The ONS has found that around 1 in 5 (21%) adults experienced some form of depression in early 2021 (27 January to 7 March). This is an increase since November 2020 (19%) and more than double that observed before the coronavirus pandemic (10%).
Young women were particularly likely to experience this, with over 4 in 10 (43%) women aged 16 to 29 experiencing depressive symptoms, compared with 26% of men the same age.
Joe Levenson, Director of Campaigns and Communications at Young Women’s Trust said:
“It is deeply worrying to see depression affecting so many young women, but sadly this correlates with our own research, which found 55% of young women have experienced depression in the last year and 3 million young women are worried about their mental health.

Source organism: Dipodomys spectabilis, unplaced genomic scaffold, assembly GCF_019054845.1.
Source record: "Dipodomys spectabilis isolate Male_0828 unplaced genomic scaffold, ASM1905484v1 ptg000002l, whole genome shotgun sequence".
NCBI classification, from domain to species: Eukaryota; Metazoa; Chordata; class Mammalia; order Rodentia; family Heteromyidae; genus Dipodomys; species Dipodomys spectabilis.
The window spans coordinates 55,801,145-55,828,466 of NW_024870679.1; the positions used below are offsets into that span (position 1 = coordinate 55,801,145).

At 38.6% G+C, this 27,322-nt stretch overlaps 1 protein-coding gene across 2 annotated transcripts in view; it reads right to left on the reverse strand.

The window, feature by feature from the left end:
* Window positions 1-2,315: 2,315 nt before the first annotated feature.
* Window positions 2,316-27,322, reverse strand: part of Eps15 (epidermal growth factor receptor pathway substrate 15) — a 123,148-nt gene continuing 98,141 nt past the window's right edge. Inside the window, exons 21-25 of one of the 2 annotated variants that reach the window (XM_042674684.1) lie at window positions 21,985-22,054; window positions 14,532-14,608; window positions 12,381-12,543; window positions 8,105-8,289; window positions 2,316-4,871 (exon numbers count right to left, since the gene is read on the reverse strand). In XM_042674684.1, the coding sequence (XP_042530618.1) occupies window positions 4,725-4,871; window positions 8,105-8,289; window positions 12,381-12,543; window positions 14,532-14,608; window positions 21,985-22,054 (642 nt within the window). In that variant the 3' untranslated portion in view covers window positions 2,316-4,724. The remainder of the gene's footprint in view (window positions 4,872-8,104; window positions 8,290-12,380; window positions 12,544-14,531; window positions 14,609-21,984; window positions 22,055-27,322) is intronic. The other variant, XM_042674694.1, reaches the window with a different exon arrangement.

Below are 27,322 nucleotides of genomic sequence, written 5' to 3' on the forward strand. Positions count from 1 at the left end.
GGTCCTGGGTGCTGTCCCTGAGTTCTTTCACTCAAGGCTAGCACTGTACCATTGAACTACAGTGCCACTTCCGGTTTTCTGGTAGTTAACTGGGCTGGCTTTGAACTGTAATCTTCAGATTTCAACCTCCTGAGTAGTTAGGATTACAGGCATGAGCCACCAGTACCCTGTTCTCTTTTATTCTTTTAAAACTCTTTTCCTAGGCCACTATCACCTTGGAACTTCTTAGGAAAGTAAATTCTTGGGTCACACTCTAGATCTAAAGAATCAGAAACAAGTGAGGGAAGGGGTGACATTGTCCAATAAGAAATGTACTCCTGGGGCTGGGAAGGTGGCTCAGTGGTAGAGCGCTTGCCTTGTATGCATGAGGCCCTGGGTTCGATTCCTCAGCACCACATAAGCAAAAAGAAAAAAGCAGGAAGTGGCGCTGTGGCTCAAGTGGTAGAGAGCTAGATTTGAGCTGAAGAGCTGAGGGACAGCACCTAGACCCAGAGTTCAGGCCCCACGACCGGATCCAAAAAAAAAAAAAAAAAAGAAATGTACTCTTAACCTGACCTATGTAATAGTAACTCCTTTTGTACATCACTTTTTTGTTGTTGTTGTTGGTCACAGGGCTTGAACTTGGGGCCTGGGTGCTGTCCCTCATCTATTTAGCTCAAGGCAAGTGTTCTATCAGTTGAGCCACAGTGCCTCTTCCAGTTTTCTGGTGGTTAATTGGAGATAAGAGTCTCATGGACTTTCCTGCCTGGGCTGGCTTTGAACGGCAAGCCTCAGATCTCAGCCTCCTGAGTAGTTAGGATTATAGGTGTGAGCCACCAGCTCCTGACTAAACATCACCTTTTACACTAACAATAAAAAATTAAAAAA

This comes as no surprise given the extreme pressures facing young women in the wake of the pandemic as they cope with loss of income, increased caring responsibilities and job insecurity. We are calling for the government to ensure no young woman is left behind as the country seeks to recover from the pandemic. This means investing in jobs and training, ensuring no young women aren’t left struggling financially and responding with properly funded, accessible mental health support which is tailored to young women’s experiences.”